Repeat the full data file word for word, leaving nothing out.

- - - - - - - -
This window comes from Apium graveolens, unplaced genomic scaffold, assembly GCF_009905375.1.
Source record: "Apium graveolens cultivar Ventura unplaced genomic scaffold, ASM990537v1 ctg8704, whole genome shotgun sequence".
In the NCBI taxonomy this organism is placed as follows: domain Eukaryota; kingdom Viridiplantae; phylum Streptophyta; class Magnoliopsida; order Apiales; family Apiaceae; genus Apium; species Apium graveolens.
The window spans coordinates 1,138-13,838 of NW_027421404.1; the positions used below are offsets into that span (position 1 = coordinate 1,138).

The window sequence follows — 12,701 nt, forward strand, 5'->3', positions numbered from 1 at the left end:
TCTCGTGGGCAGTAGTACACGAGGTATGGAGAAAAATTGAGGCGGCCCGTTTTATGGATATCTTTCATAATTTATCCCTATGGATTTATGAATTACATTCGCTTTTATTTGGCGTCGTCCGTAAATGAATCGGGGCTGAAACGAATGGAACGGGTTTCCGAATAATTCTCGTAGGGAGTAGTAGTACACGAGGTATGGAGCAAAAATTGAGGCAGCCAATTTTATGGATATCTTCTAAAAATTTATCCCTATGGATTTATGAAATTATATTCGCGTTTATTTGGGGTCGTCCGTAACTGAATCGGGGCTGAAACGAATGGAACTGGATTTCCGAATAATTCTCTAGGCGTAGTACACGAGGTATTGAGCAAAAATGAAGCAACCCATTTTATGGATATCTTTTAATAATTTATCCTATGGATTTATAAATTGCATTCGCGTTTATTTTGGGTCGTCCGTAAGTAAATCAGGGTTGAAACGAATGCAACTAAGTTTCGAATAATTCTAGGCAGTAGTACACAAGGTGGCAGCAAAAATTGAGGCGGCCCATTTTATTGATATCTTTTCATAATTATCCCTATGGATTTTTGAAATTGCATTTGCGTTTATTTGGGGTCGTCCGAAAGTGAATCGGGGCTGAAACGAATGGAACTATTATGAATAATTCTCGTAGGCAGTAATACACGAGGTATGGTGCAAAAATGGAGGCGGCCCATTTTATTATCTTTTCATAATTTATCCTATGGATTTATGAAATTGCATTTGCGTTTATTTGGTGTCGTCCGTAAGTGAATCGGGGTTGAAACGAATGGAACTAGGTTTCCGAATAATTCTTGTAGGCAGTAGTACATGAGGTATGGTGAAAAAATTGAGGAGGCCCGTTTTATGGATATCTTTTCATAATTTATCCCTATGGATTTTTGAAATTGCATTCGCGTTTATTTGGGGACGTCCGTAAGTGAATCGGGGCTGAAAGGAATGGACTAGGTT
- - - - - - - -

This window comes from Apium graveolens, unplaced genomic scaffold, assembly GCF_009905375.1.
Source record: "Apium graveolens cultivar Ventura unplaced genomic scaffold, ASM990537v1 ctg8704, whole genome shotgun sequence".
In the NCBI taxonomy this organism is placed as follows: domain Eukaryota; kingdom Viridiplantae; phylum Streptophyta; class Magnoliopsida; order Apiales; family Apiaceae; genus Apium; species Apium graveolens.
The window spans coordinates 1,138-13,838 of NW_027421404.1; the positions used below are offsets into that span (position 1 = coordinate 1,138).

The window sequence follows — 12,701 nt, forward strand, 5'->3', positions numbered from 1 at the left end:
TCTCGTGGGCAGTAGTACACGAGGTATGGAGAAAAATTGAGGCGGCCCGTTTTATGGATATCTTTCATAATTTATCCCTATGGATTTATGAATTACATTCGCTTTTATTTGGCGTCGTCCGTAAATGAATCGGGGCTGAAACGAATGGAACGGGTTTCCGAATAATTCTCGTAGGGAGTAGTAGTACACGAGGTATGGAGCAAAAATTGAGGCAGCCAATTTTATGGATATCTTCTAAAAATTTATCCCTATGGATTTATGAAATTATATTCGCGTTTATTTGGGGTCGTCCGTAACTGAATCGGGGCTGAAACGAATGGAACTGGATTTCCGAATAATTCTCTAGGCGTAGTACACGAGGTATTGAGCAAAAATGAAGCAACCCATTTTATGGATATCTTTTAATAATTTATCCTATGGATTTATAAATTGCATTCGCGTTTATTTTGGGTCGTCCGTAAGTAAATCAGGGTTGAAACGAATGCAACTAAGTTTCGAATAATTCTAGGCAGTAGTACACAAGGTGGCAGCAAAAATTGAGGCGGCCCATTTTATTGATATCTTTTCATAATTATCCCTATGGATTTTTGAAATTGCATTTGCGTTTATTTGGGGTCGTCCGAAAGTGAATCGGGGCTGAAACGAATGGAACTATTATGAATAATTCTCGTAGGCAGTAATACACGAGGTATGGTGCAAAAATGGAGGCGGCCCATTTTATTATCTTTTCATAATTTATCCTATGGATTTATGAAATTGCATTTGCGTTTATTTGGTGTCGTCCGTAAGTGAATCGGGGTTGAAACGAATGGAACTAGGTTTCCGAATAATTCTTGTAGGCAGTAGTACATGAGGTATGGTGAAAAAATTGAGGAGGCCCGTTTTATGGATATCTTTTCATAATTTATCCCTATGGATTTTTGAAATTGCATTCGCGTTTATTTGGGGACGTCCGTAAGTGAATCGGGGCTGAAAGGAATGGACTAGGTT